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He completed his BA in mathematics in 1972 at Trinity College, Cambridge. For his doctorate, obtained in 1976, he studied relativity and cosmology under Stephen Hawking at the Institute of Astronomy in Cambridge and the California Institute of Technology. He was the president of the Cambridge University Buddhist Society and was friends with Ajahn Brahm
In 1976 he was elected to a Fellowship at Trinity and he also became an advanced SERC fellow at the Institute of Astronomy. In 1979 he was awarded a Lindemann Fellowship for post-doctoral research in America and spent a year working in various universities there. In 1980 he took up a Senior Research Fellowship at the Institute of Astronomy in Cambridge. In 1985 he moved to the then Queen Mary College, University of London, where he is now Professor of Mathematics and Astronomy.
He has held visiting professorships at Kyoto University, Tokyo University and the Fermi National Accelerator Laboratory, and is a frequent visitor to other institutes in America and Canada. He is the author of more than two hundred scientific papers and his monograph, Cosmological Gravitational Waves, won the 1985 Adams Essay Prize.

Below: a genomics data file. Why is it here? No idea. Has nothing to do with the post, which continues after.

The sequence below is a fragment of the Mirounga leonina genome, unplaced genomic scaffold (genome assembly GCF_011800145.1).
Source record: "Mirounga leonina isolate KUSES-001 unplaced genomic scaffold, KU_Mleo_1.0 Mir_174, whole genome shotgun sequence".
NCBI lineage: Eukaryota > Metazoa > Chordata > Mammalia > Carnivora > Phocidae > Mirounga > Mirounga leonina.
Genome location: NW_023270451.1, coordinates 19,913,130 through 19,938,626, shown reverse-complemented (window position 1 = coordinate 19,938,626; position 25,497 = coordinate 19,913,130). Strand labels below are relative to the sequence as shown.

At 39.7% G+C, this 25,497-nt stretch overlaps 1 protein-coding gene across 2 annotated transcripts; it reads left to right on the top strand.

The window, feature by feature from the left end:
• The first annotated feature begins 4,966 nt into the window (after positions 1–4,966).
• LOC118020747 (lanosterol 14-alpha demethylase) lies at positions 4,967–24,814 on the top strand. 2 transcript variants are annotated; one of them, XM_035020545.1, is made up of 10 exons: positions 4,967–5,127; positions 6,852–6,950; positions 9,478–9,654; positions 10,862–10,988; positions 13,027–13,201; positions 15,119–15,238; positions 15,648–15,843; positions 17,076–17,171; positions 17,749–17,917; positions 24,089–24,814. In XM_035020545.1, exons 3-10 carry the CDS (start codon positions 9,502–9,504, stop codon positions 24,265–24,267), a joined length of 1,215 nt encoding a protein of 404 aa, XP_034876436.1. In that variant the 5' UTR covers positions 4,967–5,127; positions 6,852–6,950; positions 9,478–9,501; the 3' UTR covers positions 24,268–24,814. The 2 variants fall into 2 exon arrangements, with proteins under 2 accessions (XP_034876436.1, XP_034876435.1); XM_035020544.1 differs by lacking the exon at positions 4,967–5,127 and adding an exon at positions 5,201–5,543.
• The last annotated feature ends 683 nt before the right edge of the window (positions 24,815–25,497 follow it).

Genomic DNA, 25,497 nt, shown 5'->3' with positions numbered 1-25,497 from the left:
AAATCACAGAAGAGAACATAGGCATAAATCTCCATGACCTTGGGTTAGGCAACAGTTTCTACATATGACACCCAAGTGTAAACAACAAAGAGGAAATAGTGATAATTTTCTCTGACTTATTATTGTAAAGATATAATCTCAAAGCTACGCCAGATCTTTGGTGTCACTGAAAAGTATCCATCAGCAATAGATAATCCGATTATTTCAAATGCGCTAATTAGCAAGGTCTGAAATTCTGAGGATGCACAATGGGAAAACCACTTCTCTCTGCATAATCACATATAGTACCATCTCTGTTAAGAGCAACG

He has interests outside physics, including psychic research. He has been a member of the Society for Psychical Research (SPR) for thirty years, serving as its Education Officer and the Chairman of its Research Activities Committee for various periods. He was President of the SPR from 2000 to 2004. He is also a Director of Scientific and Medical Network (SMN) in the UK.
He has been the co-holder of a grant from the John Templeton Foundation for a project entitled Fundamental Physics and the Problem of our Existence. He is the editor of a book based on a series of conferences funded by the Foundation, entitled Universe or Multiverse? Bernard Carr also made an appearance in the documentary film The Trouble with Atheism, where he discussed these concepts, and also appeared in the science documentary film Target...Earth? (1980).